Mary at the Met”: As part of their study of Mariology, Marist Novices, Brothers Sam Amos, Jack O’Sullivan and James Hodge spent a day at the Metropolitan Museum of Art viewing the many works of art that depict Mary. We will be showcasing some of their study over the next few weeks through our website. This study and program were created by Brother James Hodge. We hope you enjoy!
So you’re standing in front of a painting, a sculpture, or even a building. You’re looking at it, but are you really seeing it? To really get into art, all you need to do is ask yourself a few questions that will get you thinking about what you’re looking at. And remember, there are no right answers to these questions — facts will help make your answers deeper, but discovering and understanding a piece of art on your own terms is both subjective and rewarding. Let’s get started!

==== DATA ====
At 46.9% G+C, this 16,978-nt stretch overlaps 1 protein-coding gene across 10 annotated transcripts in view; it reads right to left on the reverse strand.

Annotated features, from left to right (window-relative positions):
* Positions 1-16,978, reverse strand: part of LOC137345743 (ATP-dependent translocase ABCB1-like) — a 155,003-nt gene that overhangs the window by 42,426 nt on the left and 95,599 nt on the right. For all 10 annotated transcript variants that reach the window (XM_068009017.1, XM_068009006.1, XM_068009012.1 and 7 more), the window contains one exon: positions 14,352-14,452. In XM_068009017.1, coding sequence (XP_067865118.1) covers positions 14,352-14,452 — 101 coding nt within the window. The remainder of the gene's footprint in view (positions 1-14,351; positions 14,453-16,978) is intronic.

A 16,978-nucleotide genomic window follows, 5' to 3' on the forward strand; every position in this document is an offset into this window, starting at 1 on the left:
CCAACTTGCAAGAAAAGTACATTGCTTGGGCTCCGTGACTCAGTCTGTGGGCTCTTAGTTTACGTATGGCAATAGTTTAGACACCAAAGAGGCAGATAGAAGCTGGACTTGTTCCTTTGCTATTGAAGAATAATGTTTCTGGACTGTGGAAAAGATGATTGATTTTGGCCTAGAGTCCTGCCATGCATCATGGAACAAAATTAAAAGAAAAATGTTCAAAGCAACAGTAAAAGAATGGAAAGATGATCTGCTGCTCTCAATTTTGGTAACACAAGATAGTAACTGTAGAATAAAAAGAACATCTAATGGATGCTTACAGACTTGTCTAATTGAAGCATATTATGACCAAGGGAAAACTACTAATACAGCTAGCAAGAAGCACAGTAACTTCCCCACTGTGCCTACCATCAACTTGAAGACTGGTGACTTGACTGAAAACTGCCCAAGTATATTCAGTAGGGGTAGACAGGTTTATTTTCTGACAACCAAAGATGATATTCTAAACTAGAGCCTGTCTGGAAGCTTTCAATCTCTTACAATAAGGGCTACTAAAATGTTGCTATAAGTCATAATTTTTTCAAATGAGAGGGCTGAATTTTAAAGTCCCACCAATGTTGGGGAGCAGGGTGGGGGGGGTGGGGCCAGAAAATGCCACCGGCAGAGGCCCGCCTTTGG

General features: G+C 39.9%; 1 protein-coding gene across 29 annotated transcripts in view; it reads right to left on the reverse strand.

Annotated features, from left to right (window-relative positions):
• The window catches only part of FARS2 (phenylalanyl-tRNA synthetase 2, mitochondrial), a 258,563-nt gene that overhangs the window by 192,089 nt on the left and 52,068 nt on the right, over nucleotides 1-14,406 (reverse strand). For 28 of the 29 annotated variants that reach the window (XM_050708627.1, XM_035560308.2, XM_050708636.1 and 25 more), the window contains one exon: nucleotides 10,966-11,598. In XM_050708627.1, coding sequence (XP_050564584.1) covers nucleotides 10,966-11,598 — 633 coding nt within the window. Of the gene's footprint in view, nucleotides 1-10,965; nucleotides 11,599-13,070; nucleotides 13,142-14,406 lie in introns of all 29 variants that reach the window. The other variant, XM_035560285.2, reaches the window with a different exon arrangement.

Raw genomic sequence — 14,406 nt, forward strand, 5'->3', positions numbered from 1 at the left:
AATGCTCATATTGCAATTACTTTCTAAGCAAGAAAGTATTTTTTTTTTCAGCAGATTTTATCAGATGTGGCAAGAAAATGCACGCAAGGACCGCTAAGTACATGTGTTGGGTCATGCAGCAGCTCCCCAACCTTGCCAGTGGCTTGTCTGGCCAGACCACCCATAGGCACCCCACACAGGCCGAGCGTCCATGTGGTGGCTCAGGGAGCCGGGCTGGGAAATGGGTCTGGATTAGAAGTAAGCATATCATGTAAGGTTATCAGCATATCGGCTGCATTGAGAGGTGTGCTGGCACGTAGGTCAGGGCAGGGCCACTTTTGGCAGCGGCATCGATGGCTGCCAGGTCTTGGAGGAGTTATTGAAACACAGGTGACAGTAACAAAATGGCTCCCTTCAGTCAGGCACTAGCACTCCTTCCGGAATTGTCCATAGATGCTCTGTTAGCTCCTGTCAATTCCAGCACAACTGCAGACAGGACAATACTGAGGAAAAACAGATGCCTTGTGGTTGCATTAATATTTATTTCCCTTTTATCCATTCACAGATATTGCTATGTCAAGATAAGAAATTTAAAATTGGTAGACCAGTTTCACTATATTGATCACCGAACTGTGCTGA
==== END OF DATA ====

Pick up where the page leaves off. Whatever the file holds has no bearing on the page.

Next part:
The Two Most Important Questions. There are only two questions that you really need to look at art, and those are: “What’s going on in this picture/sculpture/building?” and “What do I see that makes me say that?”
In short: LOOK at the picture and figure out what you’re seeing, even if it seems incomprehensible; then FIND evidence in the painting that backs up what you see. For example, let’s look at Edvard Munch’s famous The Scream (1893). What do we see? You might answer, that’s easy: a man who is scared and overwhelmed. OK, definitely — but how do we know it’s a man? Why is he scared and overwhelmed? What in the painting makes us able to say these things about it?
You might counter with: it’s a man because he’s bald and has a male body type. He’s scared because of the expression on his face — his mouth is open, his eyes are wide, he’s clutching his face with his hands. And maybe he’s overwhelmed by everything around him in the painting — this sharply tilted bridge, bright swirling sky, and the strange blue shapes behind him. Even his body is all twisted, like everything around him.